Airlines suffer $2-B losses from APEC

Rudy Santos - Associated Press

MANILA, Philippines - Local and foreign airlines, including private aircraft and chartered planes, lost an estimated $2 billion in revenues following the cancelation of over 1,000 flights at the Ninoy Aquino International Airport (NAIA) for the Asia-Pacific Economic Cooperation (APEC) summit from Nov. 16 to 20.

An airline industry expert said the most affected were the budget airlines.

The expert said that most of the airlines are covered by insurance but the low-cost carriers are the hardest hit by the cancellations as they could not rebook their passengers immediately nor book them in hotels.

Philippine Airlines spokesperson Cielo Villaluna said the airliner lost an estimated $18.7 million. PAL’s gross revenue per day is $7.5 million.

PAL operates some 260 domestic and international flights daily and the close to 700 cancelled flights are equivalent to two and a half days of operation, Villaluna added.

“We must stress, however, that the long term benefits of APEC outweigh these aforementioned losses,” Villaluna added.

Cebu Pacific (CEB), through its corporate communications unit, said the airline lost an estimated P400 million in revenues due to flight cancellations during the APEC summit.

“CEB is expecting more changes in flight schedules within the week, as this figure may still change,” the firm said.

Local airline companies cancelled some 1,800 domestic and international flights from Nov. 16 to 20 following the temporary runway closures to give way to the arrival and departure of leaders of APEC member-economies.

Air Asia Philippines said it cancelled 74 domestic and 10 international flights from Nov. 17 to 20 due to temporary closure of the NAIA runway.

Other international airlines also cancelled various flights or re-scheduled their departure and arrivals.

Airport observers said that the cancellation of flights from Manila to other places in the country had affected tourist arrivals in the provinces.

Observers also said that establishments in the vicinity of the NAIA terminals and the Philippine International Convention Center (PICC) and the routes where convoys of APEC delegates would pass were turned into no-drive zones as private motorists and ordinary citizens were barred, leaving many stranded in heavy traffic caused by the road closure and re-routing.

With commercial flights restricted at the NAIA, Cebu Pacific and Qatar Airways diverted yesterday some flights to Clark International Airport in Pampanga.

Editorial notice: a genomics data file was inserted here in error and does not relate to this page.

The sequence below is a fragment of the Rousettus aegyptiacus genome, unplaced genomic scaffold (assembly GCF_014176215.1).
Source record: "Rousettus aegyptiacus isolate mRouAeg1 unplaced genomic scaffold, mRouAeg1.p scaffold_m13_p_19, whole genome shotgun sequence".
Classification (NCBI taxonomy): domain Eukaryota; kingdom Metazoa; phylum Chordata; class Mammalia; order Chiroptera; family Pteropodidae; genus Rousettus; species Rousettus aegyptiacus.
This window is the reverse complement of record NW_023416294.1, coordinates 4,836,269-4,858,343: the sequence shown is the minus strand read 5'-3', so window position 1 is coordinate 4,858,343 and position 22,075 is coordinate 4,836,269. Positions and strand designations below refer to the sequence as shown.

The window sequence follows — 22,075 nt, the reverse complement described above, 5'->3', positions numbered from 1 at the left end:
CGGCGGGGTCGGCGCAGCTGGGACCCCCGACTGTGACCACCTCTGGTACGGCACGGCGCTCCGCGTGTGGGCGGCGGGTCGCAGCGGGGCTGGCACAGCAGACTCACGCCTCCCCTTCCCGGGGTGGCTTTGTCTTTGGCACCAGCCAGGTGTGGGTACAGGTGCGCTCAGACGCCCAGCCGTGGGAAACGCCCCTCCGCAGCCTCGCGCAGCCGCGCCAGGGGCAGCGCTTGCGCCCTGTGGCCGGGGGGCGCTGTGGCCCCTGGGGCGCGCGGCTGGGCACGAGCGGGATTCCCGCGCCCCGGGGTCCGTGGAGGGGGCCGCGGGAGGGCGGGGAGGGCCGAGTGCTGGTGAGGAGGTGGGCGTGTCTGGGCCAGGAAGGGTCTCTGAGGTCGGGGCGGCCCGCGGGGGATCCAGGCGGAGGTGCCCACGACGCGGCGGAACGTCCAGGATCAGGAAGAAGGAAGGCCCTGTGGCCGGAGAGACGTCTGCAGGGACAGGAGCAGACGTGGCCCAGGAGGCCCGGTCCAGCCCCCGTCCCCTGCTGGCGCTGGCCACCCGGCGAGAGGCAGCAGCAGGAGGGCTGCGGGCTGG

The Clark International Airport Corp. (CIAC) said Cebu Pacific AirBus A-320 from Dubai with flight number 5J-7945 landed in Clark while Qatar Airways Boieng-777 aircraft arrived at 10 p.m. Tuesday.

Cebu Pacific flights from Singapore wre also diverted to Clark.

Clark airport operations manager Ding Aranas said that despite these developments, regular flights of other airlines at Clark airport would go on uninterrupted.

These include regular domestic and international flights of Qatar Airways, Asiana Airlines, Dragonair, Jin Air, CebGo, Cebu Pacific, Tiger Air Singapore and Air Asia Berhad.

Aranas said Cebu Pacific had also diverted domestic flights from NAIA to Clark that were bound for Davao, Dumaguete, Kalibo, Tagbilaran and Puerto Princesa.

CIAC president and CEO Emigdio Tanjuatco III said Clark airport is prepared to accommodate aircraft at the terminal’s two runways.

Meanwhile, the Media Affairs Office of the Manila International Airport Authority (MIAA) said that passengers with flights to catch this week at NAIA can ride on airport shuttle buses that were deployed to ferry them to their respective terminals by passing through the airside route or service road around the tarmac.

Passengers are advised to go to designated areas at NAIA and take the shuttle bus from there to be ferried to any of the four terminals.

The waiting areas are: arrival curbside at NAIA terminal 1 and terminal 2, and bus gate 115 at terminal 3 for transfer passengers.

Only those with flight bookings will be allowed to board the bus even as help desks are in place to assist passengers. - With Ding Cervantes, Louella Desiderio

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